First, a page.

Imminent CollapseThe Future Is When?!
CAMPUS LIFE ASSOCIATE EDITOR
My goodness friends, it’s already 2006. Just stop for a moment, and take a look around. Most of you are old enough to remember how things were 10 years ago; is this what you thought the future would be like? I, for instance, am very disappointed that there haven’t been better advances in electric or flying cars (though, to be fair to the prophecy, those won’t be in style till 2015 at the latest). And where are the jetpacks and moon bases predicted in the 1950s?
I mean, a lot of goofy sci-fi futures came true. Just read Jules Verne. Fax machines, phones, spaceships, all some crazy-ass stuff in the 19th century, but my man — nay, our man — Jules foresaw it all. Not how it worked, of course, he’s no Asimov, but it was impressive nonetheless. Even Star Trek, that show so campy it has its own boy scout troop, had some good stuff in it. I mean, their high tech communicators were just cell phones, right? Anti-matter fuel? Pretty cool. And beaming people around like there’s no tomorrow? Well, I’m always hearing we’re right on the brink of doing that, probably using quantum something. Not to mention the photon torpedoes and phaser weapons and every alien being humanoid, because those things were dumb and mentioning them would weaken my point.
So, the future’s possible. We do have a lot of cool stuff, like iPods, laptops, and GPS in cars (and by “we,” I mean people much richer than I). We just have to want it (the future) enough. We have to strive for it, and appreciate the future we have while searching for and building the future we want. This is MIT, after all; we practically invent the future right here.
That’s why, gentle reader, I offer you a small piece of the future right now. That’s right, I’m actually referencing the headline this week: the future is now! Sure, not the flashy, shiny, jetpacky future of our dreams, but a legitimate, required part of the future. A part so important, it’s worth all this hype. It’s just one word, but as you read it, know that you will be a part of a historic presenting of the future.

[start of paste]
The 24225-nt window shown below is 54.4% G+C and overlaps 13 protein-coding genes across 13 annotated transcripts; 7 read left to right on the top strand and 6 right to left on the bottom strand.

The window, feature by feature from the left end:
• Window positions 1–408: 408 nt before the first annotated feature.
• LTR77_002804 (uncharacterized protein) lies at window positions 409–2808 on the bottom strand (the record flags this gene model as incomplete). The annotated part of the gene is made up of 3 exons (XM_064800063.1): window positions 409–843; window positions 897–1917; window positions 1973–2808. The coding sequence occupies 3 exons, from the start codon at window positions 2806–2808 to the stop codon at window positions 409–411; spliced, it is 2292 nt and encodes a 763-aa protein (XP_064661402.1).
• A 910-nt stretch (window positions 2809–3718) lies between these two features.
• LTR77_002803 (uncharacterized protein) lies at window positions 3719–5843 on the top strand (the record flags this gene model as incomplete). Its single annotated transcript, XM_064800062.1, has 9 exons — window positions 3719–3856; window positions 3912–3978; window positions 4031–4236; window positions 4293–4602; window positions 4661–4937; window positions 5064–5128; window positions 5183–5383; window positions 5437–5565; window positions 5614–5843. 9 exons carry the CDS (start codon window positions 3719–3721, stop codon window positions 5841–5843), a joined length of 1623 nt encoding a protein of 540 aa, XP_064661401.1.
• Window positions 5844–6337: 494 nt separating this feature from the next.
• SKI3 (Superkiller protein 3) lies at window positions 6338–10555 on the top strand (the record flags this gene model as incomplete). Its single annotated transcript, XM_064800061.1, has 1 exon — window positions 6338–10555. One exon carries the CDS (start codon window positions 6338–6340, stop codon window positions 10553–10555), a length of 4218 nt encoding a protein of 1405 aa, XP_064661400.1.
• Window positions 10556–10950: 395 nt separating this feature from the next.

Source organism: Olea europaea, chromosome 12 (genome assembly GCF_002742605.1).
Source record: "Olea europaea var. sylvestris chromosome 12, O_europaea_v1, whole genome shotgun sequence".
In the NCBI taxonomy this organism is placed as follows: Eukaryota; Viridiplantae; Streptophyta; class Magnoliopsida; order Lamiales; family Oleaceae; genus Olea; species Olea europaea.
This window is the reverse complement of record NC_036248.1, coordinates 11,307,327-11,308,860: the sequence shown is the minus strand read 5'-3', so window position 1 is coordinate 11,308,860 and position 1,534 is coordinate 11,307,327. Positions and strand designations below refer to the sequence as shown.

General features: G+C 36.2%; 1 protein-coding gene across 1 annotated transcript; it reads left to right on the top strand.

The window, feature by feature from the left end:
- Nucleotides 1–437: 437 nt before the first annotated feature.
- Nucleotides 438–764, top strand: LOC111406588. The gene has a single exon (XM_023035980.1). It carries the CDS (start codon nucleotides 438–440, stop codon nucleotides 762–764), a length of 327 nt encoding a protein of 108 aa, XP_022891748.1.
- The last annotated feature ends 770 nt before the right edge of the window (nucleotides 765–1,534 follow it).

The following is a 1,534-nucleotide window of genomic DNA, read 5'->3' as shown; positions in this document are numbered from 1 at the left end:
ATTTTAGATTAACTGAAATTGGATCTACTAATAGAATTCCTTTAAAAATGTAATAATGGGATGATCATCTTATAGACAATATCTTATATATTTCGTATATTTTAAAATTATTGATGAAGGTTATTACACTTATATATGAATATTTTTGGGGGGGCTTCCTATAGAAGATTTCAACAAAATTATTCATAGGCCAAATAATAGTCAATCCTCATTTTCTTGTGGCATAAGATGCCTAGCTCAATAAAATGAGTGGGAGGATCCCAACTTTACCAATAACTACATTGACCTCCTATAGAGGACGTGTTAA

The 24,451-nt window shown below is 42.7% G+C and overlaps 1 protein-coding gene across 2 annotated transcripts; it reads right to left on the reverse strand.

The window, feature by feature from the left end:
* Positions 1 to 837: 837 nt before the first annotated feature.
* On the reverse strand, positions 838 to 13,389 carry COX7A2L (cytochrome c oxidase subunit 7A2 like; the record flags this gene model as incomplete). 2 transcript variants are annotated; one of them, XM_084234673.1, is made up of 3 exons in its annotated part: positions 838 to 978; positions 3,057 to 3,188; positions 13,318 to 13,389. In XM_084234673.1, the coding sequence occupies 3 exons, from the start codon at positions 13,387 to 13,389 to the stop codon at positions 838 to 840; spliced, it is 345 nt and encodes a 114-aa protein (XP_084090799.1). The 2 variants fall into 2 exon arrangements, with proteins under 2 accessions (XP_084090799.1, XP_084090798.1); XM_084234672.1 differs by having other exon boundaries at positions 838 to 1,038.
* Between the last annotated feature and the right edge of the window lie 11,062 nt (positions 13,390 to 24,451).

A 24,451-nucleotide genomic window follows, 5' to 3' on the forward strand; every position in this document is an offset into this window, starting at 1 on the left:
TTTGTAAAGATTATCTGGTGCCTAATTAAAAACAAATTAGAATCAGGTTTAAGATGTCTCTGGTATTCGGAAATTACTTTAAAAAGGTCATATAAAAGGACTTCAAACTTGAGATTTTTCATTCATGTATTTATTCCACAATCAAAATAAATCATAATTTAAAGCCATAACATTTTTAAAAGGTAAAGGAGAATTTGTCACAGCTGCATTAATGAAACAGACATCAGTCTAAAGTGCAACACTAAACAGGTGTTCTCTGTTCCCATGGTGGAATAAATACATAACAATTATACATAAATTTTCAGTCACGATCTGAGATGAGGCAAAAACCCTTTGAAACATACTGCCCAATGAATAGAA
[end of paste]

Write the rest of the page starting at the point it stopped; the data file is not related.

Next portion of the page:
That’s right, fin . It’s pronounced “fee-NAY,” and if you don’t have a cool word processor that can do an accent, just go with fine’. Then it’s like street fin . Now, what does it mean? Fin cannot be described, it can only be felt.
“Oh, man, look at that fin car! That’s incredible!”
“Darling, you look absolutely fin in that outfit.”
“How ya feelin’?” “Aw, baby, watch out, I’m feeling fin tonight!”
I think you get the drift. Fin is just that extra something you get from living in the future. It’s only just now possible for things to be fin . I should know. As some of my friends can tell you, I actually stumbled onto this bit of the future some time ago. For years, I tried using it and introducing people to it, earning only funny stares and derisive laughter for my troubles. I should have known it was not yet time. After I saw fin wasn’t going anywhere, I gave up on it, dejected, demoralized, defeated. But then 2006 dawned, and in a conversation with my fianc e (that’s right) it hit me: fin ’s time had come.
Thus is the future unveiled once more @mit.edu. The new year is upon us, and some crazy stuff’s gonna go down, I just know it. Okay, so the first major discovery was mine, don’t let it get you down; you all have the rest of the year! If my fin experience has shown me anything, it’s that the future is worth waiting for, and worth fighting for; it haunts me that if only I’d persisted, fin might have been ready for use months ago. So go ahead and invent some amazing stuff you engineers, discover unthinkable laws scientists, do some … good … uh, calculus mathematicians. And stay cool humanities majors, don’t worry about what anyone else thinks. Above all, though, keep striving to bring the future closer and closer. After all, you know what they say: “Time waits for no man, but the future’s one lazy slacker.”
Well, they’re not saying it yet….